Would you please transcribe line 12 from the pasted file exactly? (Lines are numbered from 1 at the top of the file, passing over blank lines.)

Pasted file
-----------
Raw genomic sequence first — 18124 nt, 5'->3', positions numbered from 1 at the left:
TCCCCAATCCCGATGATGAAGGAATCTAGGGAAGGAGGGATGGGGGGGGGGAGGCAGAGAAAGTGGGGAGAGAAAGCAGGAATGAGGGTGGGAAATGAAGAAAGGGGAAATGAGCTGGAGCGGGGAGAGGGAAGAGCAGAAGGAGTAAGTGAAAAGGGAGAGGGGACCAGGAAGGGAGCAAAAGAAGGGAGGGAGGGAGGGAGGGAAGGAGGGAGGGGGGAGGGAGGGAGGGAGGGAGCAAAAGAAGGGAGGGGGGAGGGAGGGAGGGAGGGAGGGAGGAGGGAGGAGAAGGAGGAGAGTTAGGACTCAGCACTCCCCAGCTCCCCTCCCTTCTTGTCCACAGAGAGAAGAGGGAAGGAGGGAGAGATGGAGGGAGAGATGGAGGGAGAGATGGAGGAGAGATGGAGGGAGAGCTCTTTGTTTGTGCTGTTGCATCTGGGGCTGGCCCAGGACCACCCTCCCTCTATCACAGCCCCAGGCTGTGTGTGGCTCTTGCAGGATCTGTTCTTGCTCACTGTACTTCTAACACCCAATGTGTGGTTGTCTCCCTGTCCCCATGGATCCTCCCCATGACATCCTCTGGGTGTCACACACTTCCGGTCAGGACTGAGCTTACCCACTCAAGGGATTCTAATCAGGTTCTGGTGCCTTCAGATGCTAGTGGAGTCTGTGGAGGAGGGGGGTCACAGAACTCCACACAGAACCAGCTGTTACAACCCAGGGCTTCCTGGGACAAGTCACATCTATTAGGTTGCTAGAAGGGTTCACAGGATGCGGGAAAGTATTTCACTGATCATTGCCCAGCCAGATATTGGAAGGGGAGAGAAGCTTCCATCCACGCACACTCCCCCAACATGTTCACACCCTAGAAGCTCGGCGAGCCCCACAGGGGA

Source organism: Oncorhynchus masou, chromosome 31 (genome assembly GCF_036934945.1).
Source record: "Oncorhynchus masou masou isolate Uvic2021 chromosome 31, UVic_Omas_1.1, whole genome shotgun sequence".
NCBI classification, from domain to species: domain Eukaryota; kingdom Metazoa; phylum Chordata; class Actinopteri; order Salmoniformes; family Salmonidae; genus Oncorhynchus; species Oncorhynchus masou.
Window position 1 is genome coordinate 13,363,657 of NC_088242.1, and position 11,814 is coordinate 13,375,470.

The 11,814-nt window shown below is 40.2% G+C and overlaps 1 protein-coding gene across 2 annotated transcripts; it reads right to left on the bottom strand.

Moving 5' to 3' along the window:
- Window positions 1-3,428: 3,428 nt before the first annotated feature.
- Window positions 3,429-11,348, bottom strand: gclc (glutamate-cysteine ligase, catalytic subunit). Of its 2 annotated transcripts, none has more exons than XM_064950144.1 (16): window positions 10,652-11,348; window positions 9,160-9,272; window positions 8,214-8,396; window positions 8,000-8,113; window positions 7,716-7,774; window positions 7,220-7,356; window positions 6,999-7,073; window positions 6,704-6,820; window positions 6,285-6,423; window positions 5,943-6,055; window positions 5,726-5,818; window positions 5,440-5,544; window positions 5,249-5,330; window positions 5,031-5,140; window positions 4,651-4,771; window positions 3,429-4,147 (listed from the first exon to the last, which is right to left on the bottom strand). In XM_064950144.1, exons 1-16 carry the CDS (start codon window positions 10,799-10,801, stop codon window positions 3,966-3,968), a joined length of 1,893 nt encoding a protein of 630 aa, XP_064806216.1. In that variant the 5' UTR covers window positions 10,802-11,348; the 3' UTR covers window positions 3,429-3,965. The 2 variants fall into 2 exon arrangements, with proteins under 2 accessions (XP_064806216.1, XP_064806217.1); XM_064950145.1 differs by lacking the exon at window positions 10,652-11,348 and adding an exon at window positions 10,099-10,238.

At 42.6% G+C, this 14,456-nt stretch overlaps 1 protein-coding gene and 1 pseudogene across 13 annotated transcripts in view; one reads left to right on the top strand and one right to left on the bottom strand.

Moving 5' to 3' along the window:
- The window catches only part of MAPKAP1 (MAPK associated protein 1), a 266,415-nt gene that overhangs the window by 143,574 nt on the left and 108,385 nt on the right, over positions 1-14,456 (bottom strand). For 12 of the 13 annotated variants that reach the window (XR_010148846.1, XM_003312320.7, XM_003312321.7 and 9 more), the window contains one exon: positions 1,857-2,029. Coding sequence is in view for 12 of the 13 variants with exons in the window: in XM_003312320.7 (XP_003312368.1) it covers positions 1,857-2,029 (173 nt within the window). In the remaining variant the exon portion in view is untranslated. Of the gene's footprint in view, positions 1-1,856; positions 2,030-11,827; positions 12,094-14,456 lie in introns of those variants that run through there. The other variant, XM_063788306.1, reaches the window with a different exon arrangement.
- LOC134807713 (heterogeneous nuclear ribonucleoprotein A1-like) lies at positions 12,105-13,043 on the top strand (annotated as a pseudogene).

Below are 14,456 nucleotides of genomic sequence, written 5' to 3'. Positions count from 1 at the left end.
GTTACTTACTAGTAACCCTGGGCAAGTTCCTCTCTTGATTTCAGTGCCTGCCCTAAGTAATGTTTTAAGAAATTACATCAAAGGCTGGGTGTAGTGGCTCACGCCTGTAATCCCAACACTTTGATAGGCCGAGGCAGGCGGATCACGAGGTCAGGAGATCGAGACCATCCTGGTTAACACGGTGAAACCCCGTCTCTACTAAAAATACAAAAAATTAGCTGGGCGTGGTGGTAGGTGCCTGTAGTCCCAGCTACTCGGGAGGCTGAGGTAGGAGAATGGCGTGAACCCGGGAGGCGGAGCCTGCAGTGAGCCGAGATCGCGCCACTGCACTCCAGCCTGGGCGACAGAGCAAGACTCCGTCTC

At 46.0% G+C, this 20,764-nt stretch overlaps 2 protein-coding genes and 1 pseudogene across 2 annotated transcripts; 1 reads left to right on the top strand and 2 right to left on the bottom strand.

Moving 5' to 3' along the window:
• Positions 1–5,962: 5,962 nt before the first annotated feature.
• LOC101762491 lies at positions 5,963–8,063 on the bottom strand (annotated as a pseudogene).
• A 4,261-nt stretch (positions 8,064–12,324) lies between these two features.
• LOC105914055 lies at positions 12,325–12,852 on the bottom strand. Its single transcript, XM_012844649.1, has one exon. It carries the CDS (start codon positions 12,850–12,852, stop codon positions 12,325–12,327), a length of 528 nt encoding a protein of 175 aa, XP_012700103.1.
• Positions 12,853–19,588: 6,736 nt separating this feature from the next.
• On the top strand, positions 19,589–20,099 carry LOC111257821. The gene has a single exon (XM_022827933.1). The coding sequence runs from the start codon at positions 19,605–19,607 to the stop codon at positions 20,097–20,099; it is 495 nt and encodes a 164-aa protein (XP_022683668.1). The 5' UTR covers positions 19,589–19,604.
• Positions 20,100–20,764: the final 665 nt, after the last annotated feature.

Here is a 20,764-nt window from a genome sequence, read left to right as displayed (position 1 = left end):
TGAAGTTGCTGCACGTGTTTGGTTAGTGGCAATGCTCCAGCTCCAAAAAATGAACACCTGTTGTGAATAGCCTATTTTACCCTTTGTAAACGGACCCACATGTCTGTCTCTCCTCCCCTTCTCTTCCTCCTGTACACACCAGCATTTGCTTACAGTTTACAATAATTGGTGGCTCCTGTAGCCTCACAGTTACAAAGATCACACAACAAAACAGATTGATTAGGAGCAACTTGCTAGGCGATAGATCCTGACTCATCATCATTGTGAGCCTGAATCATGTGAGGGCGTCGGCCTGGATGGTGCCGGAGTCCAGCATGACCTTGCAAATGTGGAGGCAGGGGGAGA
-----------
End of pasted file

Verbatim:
Moving 5' to 3' along the window: